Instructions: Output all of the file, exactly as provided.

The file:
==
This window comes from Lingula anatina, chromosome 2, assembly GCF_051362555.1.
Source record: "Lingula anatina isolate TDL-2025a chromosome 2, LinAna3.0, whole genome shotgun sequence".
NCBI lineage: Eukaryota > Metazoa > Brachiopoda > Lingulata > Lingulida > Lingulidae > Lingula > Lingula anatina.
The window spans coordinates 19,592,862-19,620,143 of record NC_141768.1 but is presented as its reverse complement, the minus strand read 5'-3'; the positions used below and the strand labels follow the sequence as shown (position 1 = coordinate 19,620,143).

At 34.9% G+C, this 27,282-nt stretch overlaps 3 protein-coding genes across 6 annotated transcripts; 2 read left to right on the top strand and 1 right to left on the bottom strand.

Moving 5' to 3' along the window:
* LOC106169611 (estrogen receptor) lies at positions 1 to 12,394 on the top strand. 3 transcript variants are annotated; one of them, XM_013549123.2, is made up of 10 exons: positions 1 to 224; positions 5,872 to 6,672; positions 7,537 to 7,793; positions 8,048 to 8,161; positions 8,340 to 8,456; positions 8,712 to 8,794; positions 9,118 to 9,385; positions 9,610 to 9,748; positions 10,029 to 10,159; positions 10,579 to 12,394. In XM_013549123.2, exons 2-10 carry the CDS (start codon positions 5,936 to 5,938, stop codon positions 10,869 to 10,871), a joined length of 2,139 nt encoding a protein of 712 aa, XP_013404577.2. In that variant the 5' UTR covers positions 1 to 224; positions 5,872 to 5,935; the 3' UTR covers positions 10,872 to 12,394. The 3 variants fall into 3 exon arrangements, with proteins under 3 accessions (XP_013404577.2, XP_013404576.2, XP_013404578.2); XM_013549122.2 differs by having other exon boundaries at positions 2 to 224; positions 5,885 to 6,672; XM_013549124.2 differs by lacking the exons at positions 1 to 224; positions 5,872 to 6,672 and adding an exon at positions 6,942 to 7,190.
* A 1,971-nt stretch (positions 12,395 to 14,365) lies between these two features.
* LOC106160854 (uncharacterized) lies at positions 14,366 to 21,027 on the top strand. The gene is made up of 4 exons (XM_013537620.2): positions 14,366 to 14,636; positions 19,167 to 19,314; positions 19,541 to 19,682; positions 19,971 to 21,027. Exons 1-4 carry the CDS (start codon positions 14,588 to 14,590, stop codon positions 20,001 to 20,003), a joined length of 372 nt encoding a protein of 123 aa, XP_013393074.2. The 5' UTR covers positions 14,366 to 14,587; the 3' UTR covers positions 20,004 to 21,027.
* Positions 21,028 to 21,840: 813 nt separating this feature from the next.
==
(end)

This window comes from Lingula anatina, chromosome 2, assembly GCF_051362555.1.
Source record: "Lingula anatina isolate TDL-2025a chromosome 2, LinAna3.0, whole genome shotgun sequence".
NCBI lineage: Eukaryota > Metazoa > Brachiopoda > Lingulata > Lingulida > Lingulidae > Lingula > Lingula anatina.
The window spans coordinates 19,592,862-19,620,143 of record NC_141768.1 but is presented as its reverse complement, the minus strand read 5'-3'; the positions used below and the strand labels follow the sequence as shown (position 1 = coordinate 19,620,143).

At 34.9% G+C, this 27,282-nt stretch overlaps 3 protein-coding genes across 6 annotated transcripts; 2 read left to right on the top strand and 1 right to left on the bottom strand.

Moving 5' to 3' along the window:
* LOC106169611 (estrogen receptor) lies at positions 1 to 12,394 on the top strand. 3 transcript variants are annotated; one of them, XM_013549123.2, is made up of 10 exons: positions 1 to 224; positions 5,872 to 6,672; positions 7,537 to 7,793; positions 8,048 to 8,161; positions 8,340 to 8,456; positions 8,712 to 8,794; positions 9,118 to 9,385; positions 9,610 to 9,748; positions 10,029 to 10,159; positions 10,579 to 12,394. In XM_013549123.2, exons 2-10 carry the CDS (start codon positions 5,936 to 5,938, stop codon positions 10,869 to 10,871), a joined length of 2,139 nt encoding a protein of 712 aa, XP_013404577.2. In that variant the 5' UTR covers positions 1 to 224; positions 5,872 to 5,935; the 3' UTR covers positions 10,872 to 12,394. The 3 variants fall into 3 exon arrangements, with proteins under 3 accessions (XP_013404577.2, XP_013404576.2, XP_013404578.2); XM_013549122.2 differs by having other exon boundaries at positions 2 to 224; positions 5,885 to 6,672; XM_013549124.2 differs by lacking the exons at positions 1 to 224; positions 5,872 to 6,672 and adding an exon at positions 6,942 to 7,190.
* A 1,971-nt stretch (positions 12,395 to 14,365) lies between these two features.
* LOC106160854 (uncharacterized) lies at positions 14,366 to 21,027 on the top strand. The gene is made up of 4 exons (XM_013537620.2): positions 14,366 to 14,636; positions 19,167 to 19,314; positions 19,541 to 19,682; positions 19,971 to 21,027. Exons 1-4 carry the CDS (start codon positions 14,588 to 14,590, stop codon positions 20,001 to 20,003), a joined length of 372 nt encoding a protein of 123 aa, XP_013393074.2. The 5' UTR covers positions 14,366 to 14,587; the 3' UTR covers positions 20,004 to 21,027.
* Positions 21,028 to 21,840: 813 nt separating this feature from the next.